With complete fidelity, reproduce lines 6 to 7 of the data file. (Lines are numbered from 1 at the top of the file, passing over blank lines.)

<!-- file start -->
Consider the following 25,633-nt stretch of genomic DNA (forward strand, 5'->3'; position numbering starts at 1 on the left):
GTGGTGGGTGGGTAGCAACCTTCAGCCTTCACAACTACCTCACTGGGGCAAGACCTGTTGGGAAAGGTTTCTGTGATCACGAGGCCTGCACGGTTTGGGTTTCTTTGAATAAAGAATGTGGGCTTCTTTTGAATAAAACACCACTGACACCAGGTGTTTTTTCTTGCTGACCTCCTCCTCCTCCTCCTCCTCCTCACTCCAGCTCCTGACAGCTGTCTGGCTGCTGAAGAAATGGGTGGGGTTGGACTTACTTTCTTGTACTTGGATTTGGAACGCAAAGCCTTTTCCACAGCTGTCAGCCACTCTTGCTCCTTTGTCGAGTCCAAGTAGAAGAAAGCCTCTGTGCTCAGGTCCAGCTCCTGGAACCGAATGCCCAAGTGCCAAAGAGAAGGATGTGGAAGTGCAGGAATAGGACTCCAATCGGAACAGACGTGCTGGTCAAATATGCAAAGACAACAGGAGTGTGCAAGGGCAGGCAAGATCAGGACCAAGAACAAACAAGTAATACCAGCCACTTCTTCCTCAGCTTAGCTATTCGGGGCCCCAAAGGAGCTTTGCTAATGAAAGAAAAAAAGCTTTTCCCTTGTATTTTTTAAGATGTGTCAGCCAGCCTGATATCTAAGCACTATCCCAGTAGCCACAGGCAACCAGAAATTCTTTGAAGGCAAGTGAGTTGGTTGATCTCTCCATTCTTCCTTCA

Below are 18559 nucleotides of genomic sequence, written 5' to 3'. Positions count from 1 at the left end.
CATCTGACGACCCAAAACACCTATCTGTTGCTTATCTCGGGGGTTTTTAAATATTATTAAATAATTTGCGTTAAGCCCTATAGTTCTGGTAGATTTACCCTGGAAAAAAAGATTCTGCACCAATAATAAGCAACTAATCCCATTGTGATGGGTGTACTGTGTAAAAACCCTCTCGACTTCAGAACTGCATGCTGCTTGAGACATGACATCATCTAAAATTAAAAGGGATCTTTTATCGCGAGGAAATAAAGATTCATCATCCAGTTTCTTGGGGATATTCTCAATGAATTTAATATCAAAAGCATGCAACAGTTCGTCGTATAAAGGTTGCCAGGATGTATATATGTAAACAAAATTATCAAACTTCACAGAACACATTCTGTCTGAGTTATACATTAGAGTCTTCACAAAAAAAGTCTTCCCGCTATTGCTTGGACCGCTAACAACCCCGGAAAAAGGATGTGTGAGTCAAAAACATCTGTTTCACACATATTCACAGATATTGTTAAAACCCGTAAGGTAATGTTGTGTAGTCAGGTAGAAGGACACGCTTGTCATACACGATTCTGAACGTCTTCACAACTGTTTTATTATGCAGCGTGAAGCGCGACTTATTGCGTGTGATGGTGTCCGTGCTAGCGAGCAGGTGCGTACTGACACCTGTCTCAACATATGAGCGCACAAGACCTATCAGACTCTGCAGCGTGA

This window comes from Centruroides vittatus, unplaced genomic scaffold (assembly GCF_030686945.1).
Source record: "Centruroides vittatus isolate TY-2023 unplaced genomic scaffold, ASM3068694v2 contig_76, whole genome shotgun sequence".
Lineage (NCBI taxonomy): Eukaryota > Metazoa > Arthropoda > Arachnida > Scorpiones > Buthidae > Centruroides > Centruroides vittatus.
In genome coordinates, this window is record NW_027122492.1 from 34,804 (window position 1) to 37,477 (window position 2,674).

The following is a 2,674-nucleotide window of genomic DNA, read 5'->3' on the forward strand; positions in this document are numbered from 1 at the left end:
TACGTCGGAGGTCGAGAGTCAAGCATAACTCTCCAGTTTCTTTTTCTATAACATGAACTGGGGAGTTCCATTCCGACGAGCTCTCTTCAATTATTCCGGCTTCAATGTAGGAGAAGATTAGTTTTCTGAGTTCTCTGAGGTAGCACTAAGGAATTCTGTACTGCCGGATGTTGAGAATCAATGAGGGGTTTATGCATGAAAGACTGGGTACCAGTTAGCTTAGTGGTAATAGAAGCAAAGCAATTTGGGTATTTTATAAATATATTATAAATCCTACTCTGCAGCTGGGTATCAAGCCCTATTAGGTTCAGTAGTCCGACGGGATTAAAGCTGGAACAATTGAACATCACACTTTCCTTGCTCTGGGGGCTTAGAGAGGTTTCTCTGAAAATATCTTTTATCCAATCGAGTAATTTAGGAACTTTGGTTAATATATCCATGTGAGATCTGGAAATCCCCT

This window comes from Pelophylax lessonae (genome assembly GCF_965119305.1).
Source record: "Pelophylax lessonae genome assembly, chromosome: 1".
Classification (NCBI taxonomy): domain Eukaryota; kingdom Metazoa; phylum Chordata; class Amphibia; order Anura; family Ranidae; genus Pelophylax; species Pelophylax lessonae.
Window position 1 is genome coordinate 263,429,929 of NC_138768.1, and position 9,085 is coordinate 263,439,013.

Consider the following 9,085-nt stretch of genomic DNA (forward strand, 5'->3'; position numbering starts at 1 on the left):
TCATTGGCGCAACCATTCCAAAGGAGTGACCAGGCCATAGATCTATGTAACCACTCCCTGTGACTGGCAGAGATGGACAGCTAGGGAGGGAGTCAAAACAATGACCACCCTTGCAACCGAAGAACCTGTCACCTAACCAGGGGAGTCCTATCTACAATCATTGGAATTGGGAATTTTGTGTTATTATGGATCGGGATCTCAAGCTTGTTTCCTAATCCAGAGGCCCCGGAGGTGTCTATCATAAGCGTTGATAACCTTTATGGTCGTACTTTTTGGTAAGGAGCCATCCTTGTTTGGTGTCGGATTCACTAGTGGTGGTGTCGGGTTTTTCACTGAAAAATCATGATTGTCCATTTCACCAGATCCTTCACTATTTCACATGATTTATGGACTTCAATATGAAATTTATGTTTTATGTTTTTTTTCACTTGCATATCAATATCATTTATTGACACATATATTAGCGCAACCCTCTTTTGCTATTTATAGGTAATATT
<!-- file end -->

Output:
Source record: "Centruroides vittatus isolate TY-2023 unplaced genomic scaffold, ASM3068694v2 contig_76, whole genome shotgun sequence".
Lineage (NCBI taxonomy): Eukaryota > Metazoa > Arthropoda > Arachnida > Scorpiones > Buthidae > Centruroides > Centruroides vittatus.